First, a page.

One of my current game projects revolves around a space station which is made from 80ish hex tiles. During the setup the complete station is put together by laying down tiles following a rules meant to help ensure the different tiles are spread out somewhat evenly. Depending on your familiarity with the tiles and rules I'm estimating the setup time could be as high as 20 minutes. One of my three main concerns with this game is that the setup time is too long. How long is too long for game setup?
Are those 20 minutes game time or true set up time? Are players making decisions about how the station is built?Assuming you really mean that it takes 20 minutes before anyone can start having fun, then the big question is: how long is the game play? A 20 minute set for a 4-6 hour game is okay (still not great IMHO). For a 1 to 2 hour game then, in my opinion, no.
That would be just straight setup time and not game time. Actual game time would be somewhere around an hour. I'll get a better idea of both setup time and game time (certainly not a marathon game) with more playtesting and so it may turn out setup time isn't as long as what I'm currently estimating. With that said I'm hoping that since the majority of setup is building the environment where the game is played out and everyone contributes to where tiles are placed that players will find it somewhat engaging.
Do you really need that level of variation? Couldn't you just combine the hexes in sets of seven or so, and dramatically reduce the set up time?
That certainly is an option and something I've thought about.
Like Kandrew said, you should combine the tiles.
Then, since your game is a space station, each set of tiles could be a certain room.
Consider that with just 10 tiles laid out in a line, you have 3.6 million combinations. Turn that line into a spiral (like laying out Settler pieces), and you still have 3.6 million combinations. If tile orientation is important, then multiply the number of combinations by about 60 million, for 200 trillion (technically 200 billion, but somewhere along the line people forgot about milliards, and the financial markets seem to have getten away with redefining everything from billion upwards. The point is that the number is 2 followed by 14 zeros).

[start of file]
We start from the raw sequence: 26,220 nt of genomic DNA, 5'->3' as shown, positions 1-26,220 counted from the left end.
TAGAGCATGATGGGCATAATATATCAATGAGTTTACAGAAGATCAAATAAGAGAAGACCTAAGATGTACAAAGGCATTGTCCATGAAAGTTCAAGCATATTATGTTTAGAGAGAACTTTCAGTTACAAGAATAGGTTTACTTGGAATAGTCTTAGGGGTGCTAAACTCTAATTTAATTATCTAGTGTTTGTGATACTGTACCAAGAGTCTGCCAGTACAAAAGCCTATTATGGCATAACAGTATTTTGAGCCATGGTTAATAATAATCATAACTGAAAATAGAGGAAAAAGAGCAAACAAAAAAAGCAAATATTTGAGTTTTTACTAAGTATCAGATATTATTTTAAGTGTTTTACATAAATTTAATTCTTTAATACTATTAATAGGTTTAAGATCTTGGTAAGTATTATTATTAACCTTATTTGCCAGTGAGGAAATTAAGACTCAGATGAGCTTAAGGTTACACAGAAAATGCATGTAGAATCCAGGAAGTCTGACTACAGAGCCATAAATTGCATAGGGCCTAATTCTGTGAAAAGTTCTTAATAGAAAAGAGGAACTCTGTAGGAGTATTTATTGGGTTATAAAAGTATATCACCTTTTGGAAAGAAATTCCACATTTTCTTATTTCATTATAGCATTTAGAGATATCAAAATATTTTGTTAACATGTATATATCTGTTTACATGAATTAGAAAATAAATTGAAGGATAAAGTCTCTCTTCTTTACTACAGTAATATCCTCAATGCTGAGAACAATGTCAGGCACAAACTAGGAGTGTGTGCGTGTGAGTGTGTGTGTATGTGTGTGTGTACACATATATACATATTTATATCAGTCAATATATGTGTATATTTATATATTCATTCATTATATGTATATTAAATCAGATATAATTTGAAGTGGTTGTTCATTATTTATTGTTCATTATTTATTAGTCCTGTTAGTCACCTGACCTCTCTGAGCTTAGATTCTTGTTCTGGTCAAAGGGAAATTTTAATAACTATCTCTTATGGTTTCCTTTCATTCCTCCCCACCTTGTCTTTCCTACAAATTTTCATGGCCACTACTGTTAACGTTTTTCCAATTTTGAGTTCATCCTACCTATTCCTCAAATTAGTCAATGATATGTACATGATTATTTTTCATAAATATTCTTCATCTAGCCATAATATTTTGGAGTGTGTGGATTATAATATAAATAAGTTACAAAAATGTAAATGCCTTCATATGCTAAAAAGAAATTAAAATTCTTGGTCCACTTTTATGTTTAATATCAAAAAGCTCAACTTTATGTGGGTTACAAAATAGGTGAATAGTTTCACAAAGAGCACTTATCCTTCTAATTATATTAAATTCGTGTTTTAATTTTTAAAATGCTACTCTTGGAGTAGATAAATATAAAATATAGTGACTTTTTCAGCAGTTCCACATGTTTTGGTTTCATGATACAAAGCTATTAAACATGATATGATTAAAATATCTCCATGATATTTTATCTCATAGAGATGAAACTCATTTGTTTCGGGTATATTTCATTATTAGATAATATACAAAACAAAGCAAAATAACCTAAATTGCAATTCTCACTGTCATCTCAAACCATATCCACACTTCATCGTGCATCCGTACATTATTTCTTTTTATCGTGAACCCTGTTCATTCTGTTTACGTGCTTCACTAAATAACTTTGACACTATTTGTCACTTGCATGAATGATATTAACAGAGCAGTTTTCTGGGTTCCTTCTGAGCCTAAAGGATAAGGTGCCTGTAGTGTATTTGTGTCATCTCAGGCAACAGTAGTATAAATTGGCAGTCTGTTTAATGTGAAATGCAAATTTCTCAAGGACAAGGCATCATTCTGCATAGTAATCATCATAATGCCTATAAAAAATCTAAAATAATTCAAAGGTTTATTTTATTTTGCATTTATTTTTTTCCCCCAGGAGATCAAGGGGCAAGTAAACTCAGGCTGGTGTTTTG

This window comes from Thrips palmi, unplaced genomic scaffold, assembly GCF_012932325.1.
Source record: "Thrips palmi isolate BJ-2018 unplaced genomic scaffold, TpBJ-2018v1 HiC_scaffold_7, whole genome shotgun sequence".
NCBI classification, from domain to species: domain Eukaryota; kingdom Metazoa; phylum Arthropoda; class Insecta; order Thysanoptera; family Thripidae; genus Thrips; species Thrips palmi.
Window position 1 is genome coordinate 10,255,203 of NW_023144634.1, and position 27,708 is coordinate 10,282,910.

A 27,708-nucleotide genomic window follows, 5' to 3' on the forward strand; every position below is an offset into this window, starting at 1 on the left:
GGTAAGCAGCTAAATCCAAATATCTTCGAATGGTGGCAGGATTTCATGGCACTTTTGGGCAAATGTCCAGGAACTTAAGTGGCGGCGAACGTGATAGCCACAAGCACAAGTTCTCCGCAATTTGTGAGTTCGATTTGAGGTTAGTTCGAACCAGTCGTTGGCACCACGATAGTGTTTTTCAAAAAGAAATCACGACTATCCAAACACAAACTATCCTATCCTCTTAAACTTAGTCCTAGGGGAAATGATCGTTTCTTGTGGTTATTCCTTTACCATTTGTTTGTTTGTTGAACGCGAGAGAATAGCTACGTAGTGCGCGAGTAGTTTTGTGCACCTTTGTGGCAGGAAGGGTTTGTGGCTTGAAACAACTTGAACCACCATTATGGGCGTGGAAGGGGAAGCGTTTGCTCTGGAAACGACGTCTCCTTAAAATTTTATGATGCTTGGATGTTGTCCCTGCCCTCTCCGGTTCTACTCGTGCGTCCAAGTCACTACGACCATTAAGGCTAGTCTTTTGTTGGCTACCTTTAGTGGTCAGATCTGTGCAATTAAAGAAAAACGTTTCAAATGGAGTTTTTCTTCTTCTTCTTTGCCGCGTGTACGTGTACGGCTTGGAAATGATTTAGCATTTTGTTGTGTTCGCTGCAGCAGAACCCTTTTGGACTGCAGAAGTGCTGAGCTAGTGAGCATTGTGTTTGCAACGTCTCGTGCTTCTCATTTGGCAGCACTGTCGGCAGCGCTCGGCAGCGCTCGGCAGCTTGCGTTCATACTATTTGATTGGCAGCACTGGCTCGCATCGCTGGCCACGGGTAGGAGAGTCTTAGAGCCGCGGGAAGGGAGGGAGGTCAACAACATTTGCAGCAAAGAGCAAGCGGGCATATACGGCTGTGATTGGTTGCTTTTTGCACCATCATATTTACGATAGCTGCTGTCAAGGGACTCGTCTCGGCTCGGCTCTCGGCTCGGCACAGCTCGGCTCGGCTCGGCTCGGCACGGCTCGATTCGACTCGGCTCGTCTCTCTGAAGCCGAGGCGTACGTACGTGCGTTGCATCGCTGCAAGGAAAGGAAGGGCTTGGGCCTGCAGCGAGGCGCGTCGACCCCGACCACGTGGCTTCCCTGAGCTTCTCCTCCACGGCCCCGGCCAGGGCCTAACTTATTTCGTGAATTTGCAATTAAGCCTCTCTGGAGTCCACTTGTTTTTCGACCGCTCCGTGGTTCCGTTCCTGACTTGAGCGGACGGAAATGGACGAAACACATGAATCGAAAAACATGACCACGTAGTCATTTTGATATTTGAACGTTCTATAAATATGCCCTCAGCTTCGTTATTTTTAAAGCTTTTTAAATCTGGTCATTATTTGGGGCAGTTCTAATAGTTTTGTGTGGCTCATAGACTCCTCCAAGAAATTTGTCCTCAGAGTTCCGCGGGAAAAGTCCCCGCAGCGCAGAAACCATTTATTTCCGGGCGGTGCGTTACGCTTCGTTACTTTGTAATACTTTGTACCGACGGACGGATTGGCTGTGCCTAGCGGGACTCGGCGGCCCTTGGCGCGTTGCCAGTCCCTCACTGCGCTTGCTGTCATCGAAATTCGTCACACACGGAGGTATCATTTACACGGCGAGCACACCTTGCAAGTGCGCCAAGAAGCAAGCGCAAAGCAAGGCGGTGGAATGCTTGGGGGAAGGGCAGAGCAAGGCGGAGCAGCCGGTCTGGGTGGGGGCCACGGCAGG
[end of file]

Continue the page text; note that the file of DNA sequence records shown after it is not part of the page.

With that amount of variation, you could argue that there's no need for player choice when laying out the board - just make sure that the tile layout captures the approximate balance you want from the board, and you should be fine. That way the actual gameplay can start MUCH quicker, which is generally a big plus for me.
Orientation of tiles is important with the first rule of placement being 'entryways have to touch other entryways' which reduces the number of available combinations somewhat but I see your point. I did a timed setup by myself and in it's current form it took me 20 minutes (pretty much on the dot) to place all of the station tiles. I'm guessing adding more people to this setup process will only add more time so back to the drawing board. I've already cut out some paper hex panels (a center hex with six more surrounding it) and have some ideas to adapt my current system with a more streamlined setup process.
If your players are complaining that the set-up is too long, then the set-up is too long. If the set-up is a meta-game, where what you do there guides what you do during the rest of the game, that's one thing. If you're just twiddling tiles and fiddling bits to achieve balance and equity instead of gettin' down to play the game, then you've hit the wall.
Can you make the setup a game? Lots of games has two or more distinct phases. Can the players take the role of contractors building the station in the first phase, earning a bit of VP in the process, and then take on the role of the inhabitants of the station in the second (longer) phase?
That was something I had considered but I don't think it would mesh well with the theme of a rescue team boarding a space station to stop a crisis. I am currently reworking the layout where instead of individual hexes there are hex panels that fit together in a variety of ways and tokens are placed on marked hexes for the terminals, teleporters, and lockdown areas. I have a pic posted with the title Labyrintheus Layout 2.0. I need to finish inking and coloring the panels as I've gotten sidetracked working on Yeti Mountain.
My comment is that some game setups involve strategic decisions by the players (as in the Risk setup) while others are purely mechanical (as in setting up the historical positions in many two-player wargames). The former can be much longer than the latter, because it's the first phase of the game, not merely preparation to start the game.
Maybe I'm impatient, but if it's longer than 15 minutes, I hate start a game up without playing a bunch of times.
Maybe you should just have an actual pre-set board that you can customize by laying the tiles on first? Then players who don't want to lay out a game for 20 minutes can just flop the board down?
A predefined configuration should set up much more quickly. Plan a few that are balanced and fun, and include those in the rule book. (If setup still takes 20 minutes even when looking at a map, then that's a problem!)
Players who want more variation can either use a random configuration or invent their own.
Battlemist, an old AH game, requires a similar amount of time for tile placement, what was neat though was that it became a mini game all to itself. Each player had one tile that was their "home" and that could be placed anytime and almost anywhere, with the limitations being how close it was to others "home" tile. Making timing of "home" tile placement critical and not so much luck based on what other land tiles you had in your had to place.
With a space station, and landing docks you could create a similar dynamic feel to building the map.